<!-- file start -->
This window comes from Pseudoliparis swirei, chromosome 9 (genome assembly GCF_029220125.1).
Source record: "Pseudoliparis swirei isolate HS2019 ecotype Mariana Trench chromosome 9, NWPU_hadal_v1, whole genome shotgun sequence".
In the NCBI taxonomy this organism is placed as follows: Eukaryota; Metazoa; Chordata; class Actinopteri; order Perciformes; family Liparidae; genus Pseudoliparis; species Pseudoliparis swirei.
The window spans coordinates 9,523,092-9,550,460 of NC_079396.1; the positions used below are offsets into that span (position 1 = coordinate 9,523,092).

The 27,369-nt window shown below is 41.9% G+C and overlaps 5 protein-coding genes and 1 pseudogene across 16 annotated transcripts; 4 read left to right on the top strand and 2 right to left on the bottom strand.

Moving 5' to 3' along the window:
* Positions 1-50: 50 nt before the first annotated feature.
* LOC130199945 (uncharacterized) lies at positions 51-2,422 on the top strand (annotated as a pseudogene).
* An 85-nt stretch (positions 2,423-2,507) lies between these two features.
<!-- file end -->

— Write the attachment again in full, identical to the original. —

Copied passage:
This window comes from Pseudoliparis swirei, chromosome 9 (genome assembly GCF_029220125.1).
Source record: "Pseudoliparis swirei isolate HS2019 ecotype Mariana Trench chromosome 9, NWPU_hadal_v1, whole genome shotgun sequence".
In the NCBI taxonomy this organism is placed as follows: Eukaryota; Metazoa; Chordata; class Actinopteri; order Perciformes; family Liparidae; genus Pseudoliparis; species Pseudoliparis swirei.
The window spans coordinates 9,523,092-9,550,460 of NC_079396.1; the positions used below are offsets into that span (position 1 = coordinate 9,523,092).

The 27,369-nt window shown below is 41.9% G+C and overlaps 5 protein-coding genes and 1 pseudogene across 16 annotated transcripts; 4 read left to right on the top strand and 2 right to left on the bottom strand.

Moving 5' to 3' along the window:
* Positions 1-50: 50 nt before the first annotated feature.
* LOC130199945 (uncharacterized) lies at positions 51-2,422 on the top strand (annotated as a pseudogene).
* An 85-nt stretch (positions 2,423-2,507) lies between these two features.